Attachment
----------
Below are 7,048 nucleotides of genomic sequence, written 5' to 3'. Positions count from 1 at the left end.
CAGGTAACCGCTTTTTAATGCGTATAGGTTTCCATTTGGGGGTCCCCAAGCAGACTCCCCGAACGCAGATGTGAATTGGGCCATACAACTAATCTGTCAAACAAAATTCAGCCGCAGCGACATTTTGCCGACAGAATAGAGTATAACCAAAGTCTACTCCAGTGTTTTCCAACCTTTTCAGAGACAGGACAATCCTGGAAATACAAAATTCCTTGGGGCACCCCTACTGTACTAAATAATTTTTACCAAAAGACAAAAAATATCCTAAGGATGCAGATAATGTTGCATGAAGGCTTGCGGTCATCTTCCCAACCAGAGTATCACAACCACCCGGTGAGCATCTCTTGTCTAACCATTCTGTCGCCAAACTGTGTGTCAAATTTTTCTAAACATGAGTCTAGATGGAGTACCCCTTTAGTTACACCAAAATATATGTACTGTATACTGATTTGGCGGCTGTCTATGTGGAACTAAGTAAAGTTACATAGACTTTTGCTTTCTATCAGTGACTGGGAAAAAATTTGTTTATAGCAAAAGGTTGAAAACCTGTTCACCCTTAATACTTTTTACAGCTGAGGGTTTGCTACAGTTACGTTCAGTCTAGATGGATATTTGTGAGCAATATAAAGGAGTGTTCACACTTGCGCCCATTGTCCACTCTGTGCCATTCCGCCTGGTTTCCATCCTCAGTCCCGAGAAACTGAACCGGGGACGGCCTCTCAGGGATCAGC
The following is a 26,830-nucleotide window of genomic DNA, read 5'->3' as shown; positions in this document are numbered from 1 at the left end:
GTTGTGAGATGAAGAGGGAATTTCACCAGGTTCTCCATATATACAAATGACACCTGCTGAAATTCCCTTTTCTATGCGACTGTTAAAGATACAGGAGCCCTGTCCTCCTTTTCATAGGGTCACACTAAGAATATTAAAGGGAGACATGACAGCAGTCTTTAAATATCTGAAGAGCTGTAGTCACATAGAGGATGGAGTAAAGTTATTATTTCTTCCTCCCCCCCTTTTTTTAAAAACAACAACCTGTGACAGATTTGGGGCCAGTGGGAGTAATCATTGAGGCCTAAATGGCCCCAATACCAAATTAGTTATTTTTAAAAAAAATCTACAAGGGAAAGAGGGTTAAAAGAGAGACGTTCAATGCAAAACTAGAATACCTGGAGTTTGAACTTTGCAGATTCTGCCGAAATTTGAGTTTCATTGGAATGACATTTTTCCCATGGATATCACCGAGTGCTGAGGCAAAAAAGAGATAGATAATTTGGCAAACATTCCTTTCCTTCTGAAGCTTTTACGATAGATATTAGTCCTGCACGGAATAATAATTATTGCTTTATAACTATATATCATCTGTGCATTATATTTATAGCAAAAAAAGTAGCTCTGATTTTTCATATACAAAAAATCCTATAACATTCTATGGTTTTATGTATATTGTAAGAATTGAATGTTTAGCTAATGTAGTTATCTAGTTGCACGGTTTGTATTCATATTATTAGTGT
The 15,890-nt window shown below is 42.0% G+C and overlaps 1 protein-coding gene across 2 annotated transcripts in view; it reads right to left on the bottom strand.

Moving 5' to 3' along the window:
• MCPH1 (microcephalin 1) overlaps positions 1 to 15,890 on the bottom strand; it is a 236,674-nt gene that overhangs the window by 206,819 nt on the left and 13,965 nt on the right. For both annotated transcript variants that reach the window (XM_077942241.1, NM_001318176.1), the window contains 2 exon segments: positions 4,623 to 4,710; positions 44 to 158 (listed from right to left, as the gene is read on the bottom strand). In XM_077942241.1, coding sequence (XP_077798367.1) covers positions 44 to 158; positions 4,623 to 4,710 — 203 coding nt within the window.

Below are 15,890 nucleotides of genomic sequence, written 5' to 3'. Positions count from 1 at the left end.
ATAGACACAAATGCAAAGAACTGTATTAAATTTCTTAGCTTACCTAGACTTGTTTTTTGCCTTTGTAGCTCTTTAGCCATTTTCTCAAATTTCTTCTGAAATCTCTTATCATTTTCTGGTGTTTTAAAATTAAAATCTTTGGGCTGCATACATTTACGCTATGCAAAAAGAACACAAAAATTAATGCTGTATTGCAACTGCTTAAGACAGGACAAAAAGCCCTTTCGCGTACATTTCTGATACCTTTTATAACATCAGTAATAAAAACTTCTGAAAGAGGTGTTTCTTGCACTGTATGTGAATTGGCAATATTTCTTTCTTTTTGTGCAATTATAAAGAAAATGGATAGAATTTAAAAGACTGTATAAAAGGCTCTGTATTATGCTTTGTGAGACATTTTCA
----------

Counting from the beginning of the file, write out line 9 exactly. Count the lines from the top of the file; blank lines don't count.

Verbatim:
ATAGACACAAATGCAAAGAACTGTATTAAATTTCTTAGCTTACCTAGACTTGTTTTTTGCCTTTGTAGCTCTTTAGCCATTTTCTCAAATTTCTTCTGAAATCTCTTATCATTTTCTGGTGTTTTAAAATTAAAATCTTTGGGCTGCATACATTTACGCTATGCAAAAAGAACACAAAAATTAATGCTGTATTGCAACTGCTTAAGACAGGACAAAAAGCCCTTTCGCGTACATTTCTGATACCTTTTATAACATCAGTAATAAAAACTTCTGAAAGAGGTGTTTCTTGCACTGTATGTGAATTGGCAATATTTCTTTCTTTTTGTGCAATTATAAAGAAAATGGATAGAATTTAAAAGACTGTATAAAAGGCTCTGTATTATGCTTTGTGAGACATTTTCA